Gareth Roderique-Davies who wrote the "NEURO-LINGUISTIC PROGRAMMING:
CARGO CULT PSYCHOLOGY?" article fails to understand what Feynman meant with Cargo cults.
NLP doesn't engage in the kind of irrelevant research that Feynman criticized when he criticized research of rat psychology as cargo cult research.
The charge about being a cargo cult is about incorperating some practices of productive scientists like doing experiments but getting no useful results.
Claiming that NLP integrates the research practices of academia is a failure to understand what NLP is about.
A psychologists named Kevin Hogan who's no member of the NLP community did a study of his understanding of NLP Eye Accessing Cues "NLP Eye Accessing Cues: Uncovering the Myth".
The NLP community thinks that he misunderstood their ideas and therefore his experiment didn't work.
Evaluating NLP based on the soundness of it's presuppositions isn't what empiric research is about. Empiricism is about testing whether a technique works in the real world.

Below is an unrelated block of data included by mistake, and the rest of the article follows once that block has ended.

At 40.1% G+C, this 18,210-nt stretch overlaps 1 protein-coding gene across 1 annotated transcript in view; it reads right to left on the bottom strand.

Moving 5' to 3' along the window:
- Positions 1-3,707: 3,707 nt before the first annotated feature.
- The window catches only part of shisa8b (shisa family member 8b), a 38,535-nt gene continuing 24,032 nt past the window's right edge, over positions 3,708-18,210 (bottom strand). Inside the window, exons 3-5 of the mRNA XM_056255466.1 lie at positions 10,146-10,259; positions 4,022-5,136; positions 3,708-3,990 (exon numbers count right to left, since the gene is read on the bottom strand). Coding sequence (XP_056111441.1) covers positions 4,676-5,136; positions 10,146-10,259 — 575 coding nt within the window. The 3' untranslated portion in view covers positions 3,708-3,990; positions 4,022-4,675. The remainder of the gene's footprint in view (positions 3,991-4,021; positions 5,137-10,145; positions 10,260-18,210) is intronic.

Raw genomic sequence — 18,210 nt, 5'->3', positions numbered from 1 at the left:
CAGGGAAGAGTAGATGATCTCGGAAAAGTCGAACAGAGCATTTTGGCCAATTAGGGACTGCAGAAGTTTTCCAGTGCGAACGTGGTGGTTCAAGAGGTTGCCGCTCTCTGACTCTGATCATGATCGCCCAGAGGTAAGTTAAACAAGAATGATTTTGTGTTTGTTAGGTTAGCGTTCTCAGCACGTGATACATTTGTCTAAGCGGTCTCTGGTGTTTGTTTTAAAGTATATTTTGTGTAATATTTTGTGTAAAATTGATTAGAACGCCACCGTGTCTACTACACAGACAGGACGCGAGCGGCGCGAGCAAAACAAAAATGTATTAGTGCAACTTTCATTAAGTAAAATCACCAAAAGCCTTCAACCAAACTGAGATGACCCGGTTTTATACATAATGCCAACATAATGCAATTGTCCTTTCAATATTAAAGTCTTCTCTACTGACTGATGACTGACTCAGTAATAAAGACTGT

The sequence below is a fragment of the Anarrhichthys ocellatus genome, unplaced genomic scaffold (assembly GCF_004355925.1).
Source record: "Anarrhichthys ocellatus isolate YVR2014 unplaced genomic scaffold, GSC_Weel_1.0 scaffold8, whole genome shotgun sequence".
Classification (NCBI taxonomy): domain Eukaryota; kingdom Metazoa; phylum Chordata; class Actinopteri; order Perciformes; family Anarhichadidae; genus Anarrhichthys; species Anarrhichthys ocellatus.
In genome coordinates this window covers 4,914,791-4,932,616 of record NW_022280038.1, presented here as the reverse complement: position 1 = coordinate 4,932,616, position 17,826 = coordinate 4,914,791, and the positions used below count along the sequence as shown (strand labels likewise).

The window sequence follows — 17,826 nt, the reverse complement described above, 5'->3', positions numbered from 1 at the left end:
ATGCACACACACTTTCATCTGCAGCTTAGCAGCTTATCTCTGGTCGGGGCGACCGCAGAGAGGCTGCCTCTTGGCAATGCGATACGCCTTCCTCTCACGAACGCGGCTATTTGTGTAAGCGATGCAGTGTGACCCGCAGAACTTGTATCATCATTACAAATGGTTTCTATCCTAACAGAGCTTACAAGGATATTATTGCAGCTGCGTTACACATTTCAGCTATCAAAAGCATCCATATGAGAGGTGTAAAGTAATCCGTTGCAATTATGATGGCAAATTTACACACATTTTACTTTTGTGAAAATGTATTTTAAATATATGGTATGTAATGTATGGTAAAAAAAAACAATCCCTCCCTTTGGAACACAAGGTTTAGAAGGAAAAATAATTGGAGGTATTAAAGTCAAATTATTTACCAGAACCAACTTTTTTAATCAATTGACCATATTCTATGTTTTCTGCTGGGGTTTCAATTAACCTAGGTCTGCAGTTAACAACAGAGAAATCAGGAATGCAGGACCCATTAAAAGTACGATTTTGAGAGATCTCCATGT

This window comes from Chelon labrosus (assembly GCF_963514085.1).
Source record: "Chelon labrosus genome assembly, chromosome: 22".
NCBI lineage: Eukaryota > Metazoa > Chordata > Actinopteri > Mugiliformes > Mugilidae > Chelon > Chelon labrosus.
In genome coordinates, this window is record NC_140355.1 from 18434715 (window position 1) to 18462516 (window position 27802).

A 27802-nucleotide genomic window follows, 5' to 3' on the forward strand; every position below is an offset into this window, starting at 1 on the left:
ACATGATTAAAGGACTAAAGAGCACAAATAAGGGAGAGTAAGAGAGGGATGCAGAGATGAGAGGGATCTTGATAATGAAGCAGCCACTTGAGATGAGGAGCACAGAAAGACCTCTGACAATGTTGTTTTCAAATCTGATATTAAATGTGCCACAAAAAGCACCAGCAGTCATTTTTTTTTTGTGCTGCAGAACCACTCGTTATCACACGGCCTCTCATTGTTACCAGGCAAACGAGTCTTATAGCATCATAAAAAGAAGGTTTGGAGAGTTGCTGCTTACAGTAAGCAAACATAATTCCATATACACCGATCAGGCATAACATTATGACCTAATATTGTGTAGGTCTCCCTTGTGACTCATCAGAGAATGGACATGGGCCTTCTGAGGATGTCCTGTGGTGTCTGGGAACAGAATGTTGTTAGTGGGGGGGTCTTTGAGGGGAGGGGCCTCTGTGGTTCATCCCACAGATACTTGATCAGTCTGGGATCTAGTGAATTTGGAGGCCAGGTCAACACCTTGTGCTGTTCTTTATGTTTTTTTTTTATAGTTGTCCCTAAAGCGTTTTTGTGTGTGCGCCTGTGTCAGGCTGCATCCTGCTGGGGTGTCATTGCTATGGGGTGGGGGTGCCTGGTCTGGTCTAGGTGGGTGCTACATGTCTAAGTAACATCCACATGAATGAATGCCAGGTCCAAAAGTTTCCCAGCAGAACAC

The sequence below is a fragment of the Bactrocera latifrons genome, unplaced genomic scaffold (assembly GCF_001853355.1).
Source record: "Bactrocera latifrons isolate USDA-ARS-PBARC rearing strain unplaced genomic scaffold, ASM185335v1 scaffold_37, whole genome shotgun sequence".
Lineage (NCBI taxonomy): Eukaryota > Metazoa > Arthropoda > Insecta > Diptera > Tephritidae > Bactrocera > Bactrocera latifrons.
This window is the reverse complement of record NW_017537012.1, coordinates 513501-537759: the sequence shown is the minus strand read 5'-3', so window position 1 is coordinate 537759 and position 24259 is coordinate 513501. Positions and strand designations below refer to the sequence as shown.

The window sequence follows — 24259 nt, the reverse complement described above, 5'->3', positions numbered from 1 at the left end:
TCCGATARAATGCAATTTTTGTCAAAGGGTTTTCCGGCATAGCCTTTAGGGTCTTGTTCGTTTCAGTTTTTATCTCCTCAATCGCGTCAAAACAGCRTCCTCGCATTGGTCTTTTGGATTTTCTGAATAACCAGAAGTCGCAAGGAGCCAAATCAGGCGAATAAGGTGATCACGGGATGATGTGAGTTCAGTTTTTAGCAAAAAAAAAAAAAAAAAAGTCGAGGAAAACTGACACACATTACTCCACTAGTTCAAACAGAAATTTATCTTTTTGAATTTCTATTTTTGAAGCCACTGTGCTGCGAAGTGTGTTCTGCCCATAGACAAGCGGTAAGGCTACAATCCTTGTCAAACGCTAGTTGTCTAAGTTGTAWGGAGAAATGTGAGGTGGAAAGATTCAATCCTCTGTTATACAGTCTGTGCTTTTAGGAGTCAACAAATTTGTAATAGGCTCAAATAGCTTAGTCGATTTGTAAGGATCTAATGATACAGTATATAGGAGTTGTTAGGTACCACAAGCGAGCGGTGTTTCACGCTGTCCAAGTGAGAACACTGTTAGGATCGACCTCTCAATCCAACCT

You wouldn't test whether a technique of surgery works by letting a researcher read a text about surgery and then perform surgery based on his understanding of surgery.
Any serious study that wanted to establish whether NLP works would have to test interventions that are performed by skilled NLP practitioners instead of testing some part of NLP theory.
There are no published studies that tested whether NLP based interventions such as the NLP phobia cure work.
On a similar token asking is NLP different from placebo misses the point. A placebo is a purely psychological intervention. Everyone agrees that NLP is about purely psychological evaluations.
If you want to evaluate the usefulness of a psychological evaluations than one should compare it to the conventional treatment.
But are their cases where there's scientific evidence that NLP works? The Fast Phobia Cure is an example.
In his literature review paper "Neuro-linguistic programming and application in treatment of phobias" Mahishika Karunaratne writes:
This paper reviews evidence available in literature produced in the UK and US and reveals that NLP is a successful treatment for phobias as well as being particularly efficient due to the relatively brief time period it takes to effect an improvement.